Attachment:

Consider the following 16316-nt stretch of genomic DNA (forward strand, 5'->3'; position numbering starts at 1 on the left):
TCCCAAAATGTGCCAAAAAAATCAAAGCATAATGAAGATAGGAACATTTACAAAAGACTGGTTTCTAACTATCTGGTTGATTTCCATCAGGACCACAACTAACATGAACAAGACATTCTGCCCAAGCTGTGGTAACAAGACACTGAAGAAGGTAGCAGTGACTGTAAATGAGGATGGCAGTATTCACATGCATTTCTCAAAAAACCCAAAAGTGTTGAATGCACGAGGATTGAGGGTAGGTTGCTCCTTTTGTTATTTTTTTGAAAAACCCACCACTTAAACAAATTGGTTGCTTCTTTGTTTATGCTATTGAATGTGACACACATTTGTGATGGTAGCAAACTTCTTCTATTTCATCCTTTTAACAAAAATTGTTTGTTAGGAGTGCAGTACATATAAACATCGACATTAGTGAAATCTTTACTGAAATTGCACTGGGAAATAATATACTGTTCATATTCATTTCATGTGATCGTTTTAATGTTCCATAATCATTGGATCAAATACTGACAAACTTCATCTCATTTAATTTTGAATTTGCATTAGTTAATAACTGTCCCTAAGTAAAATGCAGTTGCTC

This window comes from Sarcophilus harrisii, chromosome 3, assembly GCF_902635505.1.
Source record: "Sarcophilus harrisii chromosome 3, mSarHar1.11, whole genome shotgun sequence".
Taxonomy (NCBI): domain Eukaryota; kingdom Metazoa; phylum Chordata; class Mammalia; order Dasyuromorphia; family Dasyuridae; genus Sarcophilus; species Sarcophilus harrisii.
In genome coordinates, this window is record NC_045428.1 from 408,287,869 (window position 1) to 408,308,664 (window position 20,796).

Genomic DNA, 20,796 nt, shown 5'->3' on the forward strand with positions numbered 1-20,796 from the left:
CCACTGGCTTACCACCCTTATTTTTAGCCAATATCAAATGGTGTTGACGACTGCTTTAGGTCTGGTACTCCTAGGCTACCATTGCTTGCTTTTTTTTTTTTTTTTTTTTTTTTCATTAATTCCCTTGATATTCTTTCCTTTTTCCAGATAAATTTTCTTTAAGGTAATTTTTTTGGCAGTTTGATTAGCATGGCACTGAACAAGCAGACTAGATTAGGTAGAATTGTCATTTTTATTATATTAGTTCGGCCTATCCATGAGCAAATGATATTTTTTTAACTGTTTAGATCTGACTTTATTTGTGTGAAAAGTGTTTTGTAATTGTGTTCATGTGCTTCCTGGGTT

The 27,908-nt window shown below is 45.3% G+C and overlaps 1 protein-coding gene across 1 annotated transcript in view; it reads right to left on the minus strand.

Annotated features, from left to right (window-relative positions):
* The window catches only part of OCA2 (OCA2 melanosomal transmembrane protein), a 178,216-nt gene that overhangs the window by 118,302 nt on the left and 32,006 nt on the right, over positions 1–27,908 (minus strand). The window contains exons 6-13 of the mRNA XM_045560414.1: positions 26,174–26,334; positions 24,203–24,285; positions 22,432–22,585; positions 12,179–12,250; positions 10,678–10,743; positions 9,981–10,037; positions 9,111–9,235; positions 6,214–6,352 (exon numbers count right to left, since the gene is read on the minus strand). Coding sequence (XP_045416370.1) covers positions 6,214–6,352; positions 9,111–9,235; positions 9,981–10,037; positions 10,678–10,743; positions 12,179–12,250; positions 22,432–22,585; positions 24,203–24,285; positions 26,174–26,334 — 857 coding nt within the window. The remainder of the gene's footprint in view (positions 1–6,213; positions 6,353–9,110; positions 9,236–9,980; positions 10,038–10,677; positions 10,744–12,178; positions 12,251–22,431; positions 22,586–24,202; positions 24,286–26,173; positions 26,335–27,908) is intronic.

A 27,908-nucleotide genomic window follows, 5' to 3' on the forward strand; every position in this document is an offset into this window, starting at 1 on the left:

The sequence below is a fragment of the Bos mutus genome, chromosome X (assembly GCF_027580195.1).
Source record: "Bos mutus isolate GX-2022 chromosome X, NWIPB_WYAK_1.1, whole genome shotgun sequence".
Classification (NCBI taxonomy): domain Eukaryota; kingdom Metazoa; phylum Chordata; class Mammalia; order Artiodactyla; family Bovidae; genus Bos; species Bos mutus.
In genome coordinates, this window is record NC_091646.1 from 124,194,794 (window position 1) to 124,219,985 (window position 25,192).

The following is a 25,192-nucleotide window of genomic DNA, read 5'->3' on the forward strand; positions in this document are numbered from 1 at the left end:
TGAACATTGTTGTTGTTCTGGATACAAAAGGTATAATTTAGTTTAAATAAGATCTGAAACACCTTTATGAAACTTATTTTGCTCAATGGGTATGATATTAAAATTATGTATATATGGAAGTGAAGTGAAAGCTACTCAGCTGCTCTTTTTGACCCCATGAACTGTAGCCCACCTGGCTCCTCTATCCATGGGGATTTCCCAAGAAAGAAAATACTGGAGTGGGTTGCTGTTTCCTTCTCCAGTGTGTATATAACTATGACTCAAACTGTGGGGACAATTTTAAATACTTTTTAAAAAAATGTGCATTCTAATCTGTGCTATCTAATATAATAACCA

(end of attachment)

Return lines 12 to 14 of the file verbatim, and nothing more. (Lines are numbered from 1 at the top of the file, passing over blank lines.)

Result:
A 27,908-nucleotide genomic window follows, 5' to 3' on the forward strand; every position in this document is an offset into this window, starting at 1 on the left:

The sequence below is a fragment of the Bos mutus genome, chromosome X (assembly GCF_027580195.1).
Source record: "Bos mutus isolate GX-2022 chromosome X, NWIPB_WYAK_1.1, whole genome shotgun sequence".